How To Protect Your Pets in the Heat
Published: August 5, 2023
By: Olivia Hernandez
Heat stroke is life-threatening when a pet’s body temperature rises rapidly and cannot be controlled. Certain breeds of animals are more vulnerable to heat stroke due to their physical characteristics, such as thick coats, short muzzles, or brachycephalic (flat-faced) features.
It’s important to note that individual animals within any breed can react differently to heat, and other factors like age, overall health, especially pets with respiratory issues, and activity level also play a role in their vulnerability to heat stroke. Therefore, keeping all pets safe during hot weather is crucial, regardless of their breed or physical characteristics.
Always provide access to shade, fresh water, and a cool environment, and avoid leaving pets in parked cars or exposed to direct sunlight for extended periods. If you suspect your pet suffers from heat stroke (signs include excessive panting, drooling, weakness, vomiting, and collapse), seek immediate veterinary attention. It is vital to be vigilant and identify the signs of heat stroke, including:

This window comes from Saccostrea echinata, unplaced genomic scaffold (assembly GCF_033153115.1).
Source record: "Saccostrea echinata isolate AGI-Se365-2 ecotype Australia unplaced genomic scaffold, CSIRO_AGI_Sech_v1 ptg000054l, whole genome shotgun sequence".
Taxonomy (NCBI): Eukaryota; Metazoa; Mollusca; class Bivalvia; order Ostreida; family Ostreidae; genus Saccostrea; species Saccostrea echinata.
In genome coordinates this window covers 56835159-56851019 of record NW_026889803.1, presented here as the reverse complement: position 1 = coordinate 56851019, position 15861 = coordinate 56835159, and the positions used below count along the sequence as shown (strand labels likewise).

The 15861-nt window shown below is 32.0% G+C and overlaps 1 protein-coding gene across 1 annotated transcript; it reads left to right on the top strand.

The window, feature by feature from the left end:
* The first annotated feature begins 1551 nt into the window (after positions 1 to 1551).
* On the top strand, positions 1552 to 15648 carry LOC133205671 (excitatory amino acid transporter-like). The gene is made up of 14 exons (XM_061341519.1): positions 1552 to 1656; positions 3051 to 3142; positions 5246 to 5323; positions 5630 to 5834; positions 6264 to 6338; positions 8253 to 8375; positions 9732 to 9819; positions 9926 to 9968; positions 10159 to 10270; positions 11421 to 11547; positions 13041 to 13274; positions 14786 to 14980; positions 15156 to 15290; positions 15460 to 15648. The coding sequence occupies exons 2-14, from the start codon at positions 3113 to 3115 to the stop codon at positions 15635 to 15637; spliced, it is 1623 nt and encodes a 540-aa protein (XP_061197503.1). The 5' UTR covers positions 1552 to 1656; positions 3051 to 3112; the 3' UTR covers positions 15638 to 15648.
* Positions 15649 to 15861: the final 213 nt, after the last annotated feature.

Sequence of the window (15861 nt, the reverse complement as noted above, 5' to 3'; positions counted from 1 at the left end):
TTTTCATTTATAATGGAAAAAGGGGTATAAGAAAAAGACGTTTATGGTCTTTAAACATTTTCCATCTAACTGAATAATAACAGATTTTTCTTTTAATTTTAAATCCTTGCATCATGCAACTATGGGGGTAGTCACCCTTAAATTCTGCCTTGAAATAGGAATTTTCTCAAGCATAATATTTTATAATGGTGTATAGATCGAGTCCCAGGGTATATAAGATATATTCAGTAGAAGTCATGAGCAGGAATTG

- Excessive panting and drooling
- Rapid heartbeat
- Weakness and fatigue
- Vomiting or diarrhea
- Reddened gums and tongue
- Collapsing or seizures
- Panting (cats rarely pant, so it’s a sign of distress)
- Restlessness and pacing
- Excessive grooming or drooling
- Lethargy and weakness
- Elevated body temperature
- Fluffed feathers
- Open-mouthed breathing
- Rapid breathing
- Lethargy and sitting on the bottom of the cage
- Loss of coordination or difficulty flying
Olivia Hernandez is a Veterinary Technology Program Director at Carrington College.